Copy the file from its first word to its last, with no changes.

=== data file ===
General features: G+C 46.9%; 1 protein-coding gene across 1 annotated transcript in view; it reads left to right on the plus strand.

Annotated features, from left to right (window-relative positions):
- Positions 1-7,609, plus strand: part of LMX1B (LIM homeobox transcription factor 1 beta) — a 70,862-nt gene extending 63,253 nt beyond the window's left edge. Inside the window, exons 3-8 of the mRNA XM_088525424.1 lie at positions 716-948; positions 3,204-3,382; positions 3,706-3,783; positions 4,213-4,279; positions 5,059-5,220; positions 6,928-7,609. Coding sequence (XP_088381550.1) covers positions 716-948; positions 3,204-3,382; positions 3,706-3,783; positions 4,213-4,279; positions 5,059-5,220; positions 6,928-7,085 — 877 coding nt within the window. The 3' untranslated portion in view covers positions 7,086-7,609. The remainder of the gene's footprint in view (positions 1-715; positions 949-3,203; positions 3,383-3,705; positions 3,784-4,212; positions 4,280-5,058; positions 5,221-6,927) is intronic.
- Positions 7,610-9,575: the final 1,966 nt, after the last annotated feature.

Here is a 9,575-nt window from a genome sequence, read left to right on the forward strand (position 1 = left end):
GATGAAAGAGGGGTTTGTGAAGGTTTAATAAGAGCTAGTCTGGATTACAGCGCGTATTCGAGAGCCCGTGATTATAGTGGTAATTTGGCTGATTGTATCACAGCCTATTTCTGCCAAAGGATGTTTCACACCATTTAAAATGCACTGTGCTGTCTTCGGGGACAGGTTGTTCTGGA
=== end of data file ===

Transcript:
General features: G+C 46.9%; 1 protein-coding gene across 1 annotated transcript in view; it reads left to right on the plus strand.

Annotated features, from left to right (window-relative positions):
- Positions 1-7,609, plus strand: part of LMX1B (LIM homeobox transcription factor 1 beta) — a 70,862-nt gene extending 63,253 nt beyond the window's left edge. Inside the window, exons 3-8 of the mRNA XM_088525424.1 lie at positions 716-948; positions 3,204-3,382; positions 3,706-3,783; positions 4,213-4,279; positions 5,059-5,220; positions 6,928-7,609. Coding sequence (XP_088381550.1) covers positions 716-948; positions 3,204-3,382; positions 3,706-3,783; positions 4,213-4,279; positions 5,059-5,220; positions 6,928-7,085 — 877 coding nt within the window. The 3' untranslated portion in view covers positions 7,086-7,609. The remainder of the gene's footprint in view (positions 1-715; positions 949-3,203; positions 3,383-3,705; positions 3,784-4,212; positions 4,280-5,058; positions 5,221-6,927) is intronic.
- Positions 7,610-9,575: the final 1,966 nt, after the last annotated feature.

Here is a 9,575-nt window from a genome sequence, read left to right on the forward strand (position 1 = left end):
GATGAAAGAGGGGTTTGTGAAGGTTTAATAAGAGCTAGTCTGGATTACAGCGCGTATTCGAGAGCCCGTGATTATAGTGGTAATTTGGCTGATTGTATCACAGCCTATTTCTGCCAAAGGATGTTTCACACCATTTAAAATGCACTGTGCTGTCTTCGGGGACAGGTTGTTCTGGA